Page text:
Price: $30 – $100+
While I will usually keep a few different pens for sale on my online store, the options available for an even more customized product are nearly limitless. There are many different pen hardware styles and themes that I am able to obtain. Within those, are an assortment of different hardware plating options. Additionally, the body of the pen can be made from almost any wood species, domestic or exotic, as well as an array of acrylic styles and colors. There are even cast acrylic/wood mixes that can be used, so take a look at the pictures and descriptions below (click picture for more information), use your imagination, and contact me to get started!
(More Information About Ordering Below Pictures.)
Lead times on a special order or custom pen will typically be 3-5 weeks depending on several different factors including the availability of the hardware as well as sourcing exotic lumbers. If you are local, I have the pen style, correct plating, and body material that you are looking for, the turnaround could be just a couple days.
I typically recommend against softer plating options such as 24kt gold, simply because a high-wear item such as a pen will start to show its age much quicker. For many pens, 10kt gold or a gold titanium nitrate will look the same but offer much better wear protection. This also applies to gunmetal plating, where black titanium plating, if available, looks almost the same but wears much more gracefully.
Standard domestic hardwoods (walnut, oak, cherry, maple) and common exotics (mahogany, teak) will always be the easiest to source and at the lowest prices. Beyond that, in the wood category, are a number of popular exotics (bubinga, paduak, olivewood, zebrawood, purpleheart, etc.) There are also variations of domestic lumbers such as spalts, burls, curls, and dyes.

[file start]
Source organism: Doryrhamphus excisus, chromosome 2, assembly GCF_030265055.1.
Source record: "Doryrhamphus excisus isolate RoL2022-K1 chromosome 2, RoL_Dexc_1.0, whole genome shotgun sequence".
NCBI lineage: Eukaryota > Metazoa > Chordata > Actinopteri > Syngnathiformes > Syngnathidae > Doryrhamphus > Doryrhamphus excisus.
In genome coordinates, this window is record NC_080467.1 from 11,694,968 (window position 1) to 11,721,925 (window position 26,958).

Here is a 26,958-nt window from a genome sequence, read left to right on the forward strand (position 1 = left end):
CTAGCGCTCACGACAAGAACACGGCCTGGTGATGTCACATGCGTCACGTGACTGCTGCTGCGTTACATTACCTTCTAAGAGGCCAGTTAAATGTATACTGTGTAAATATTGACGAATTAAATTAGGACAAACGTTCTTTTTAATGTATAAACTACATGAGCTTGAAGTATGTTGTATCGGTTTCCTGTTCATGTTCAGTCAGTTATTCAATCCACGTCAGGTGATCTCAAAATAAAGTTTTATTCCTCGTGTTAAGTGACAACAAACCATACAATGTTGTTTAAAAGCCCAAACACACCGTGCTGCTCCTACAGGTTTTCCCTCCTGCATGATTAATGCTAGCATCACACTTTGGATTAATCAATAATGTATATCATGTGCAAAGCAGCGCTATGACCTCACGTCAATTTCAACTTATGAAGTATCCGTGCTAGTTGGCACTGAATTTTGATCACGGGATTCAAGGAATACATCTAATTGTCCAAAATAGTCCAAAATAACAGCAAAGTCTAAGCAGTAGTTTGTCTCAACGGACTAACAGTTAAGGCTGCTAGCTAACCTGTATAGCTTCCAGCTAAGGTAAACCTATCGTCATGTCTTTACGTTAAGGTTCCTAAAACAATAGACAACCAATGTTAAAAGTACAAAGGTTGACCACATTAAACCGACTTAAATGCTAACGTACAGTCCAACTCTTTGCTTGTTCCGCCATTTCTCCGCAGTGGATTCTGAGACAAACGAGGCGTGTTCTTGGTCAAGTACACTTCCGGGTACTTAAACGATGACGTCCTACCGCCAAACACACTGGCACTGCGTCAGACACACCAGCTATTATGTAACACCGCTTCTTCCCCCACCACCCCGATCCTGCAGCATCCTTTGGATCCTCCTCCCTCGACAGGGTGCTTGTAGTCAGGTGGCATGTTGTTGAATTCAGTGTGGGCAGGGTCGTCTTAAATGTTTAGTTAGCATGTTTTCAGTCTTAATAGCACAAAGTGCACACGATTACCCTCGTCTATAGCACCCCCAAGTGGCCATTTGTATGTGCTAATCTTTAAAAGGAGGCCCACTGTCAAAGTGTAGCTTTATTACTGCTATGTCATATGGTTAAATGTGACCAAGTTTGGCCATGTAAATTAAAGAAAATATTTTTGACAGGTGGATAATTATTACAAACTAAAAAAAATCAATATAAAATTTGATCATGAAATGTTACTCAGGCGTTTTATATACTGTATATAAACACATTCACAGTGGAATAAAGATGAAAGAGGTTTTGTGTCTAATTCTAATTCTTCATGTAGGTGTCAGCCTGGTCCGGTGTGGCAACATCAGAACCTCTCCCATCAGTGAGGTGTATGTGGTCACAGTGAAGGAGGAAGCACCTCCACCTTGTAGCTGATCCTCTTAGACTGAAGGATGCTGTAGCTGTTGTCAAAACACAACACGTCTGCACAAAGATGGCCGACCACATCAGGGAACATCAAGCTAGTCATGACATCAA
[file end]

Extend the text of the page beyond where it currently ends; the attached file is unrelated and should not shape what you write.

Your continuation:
There is no end to the variety of cast-acrylic options. Acrylics can come in every style and color imaginable. Also, almost any item can be cast in acrylic. Do a search for “sweet gum pod pen,” and you will see what I mean.
Most larger twist pens take Parker-style refills with “dry” ballpoint ink, while rollerballs and fountain pens take a “wet” ink, which is why they require caps.
For pens that require a Parker-style refill, my standard is a Schmidt EasyFlow 9000. This is regarded as the best ballpoint available and the closest writing experience to a rollerball as is possible with a ballpoint.
For rollerball pens, I go with a Schmidt 888 Fine Point, ceramic rollerball refill.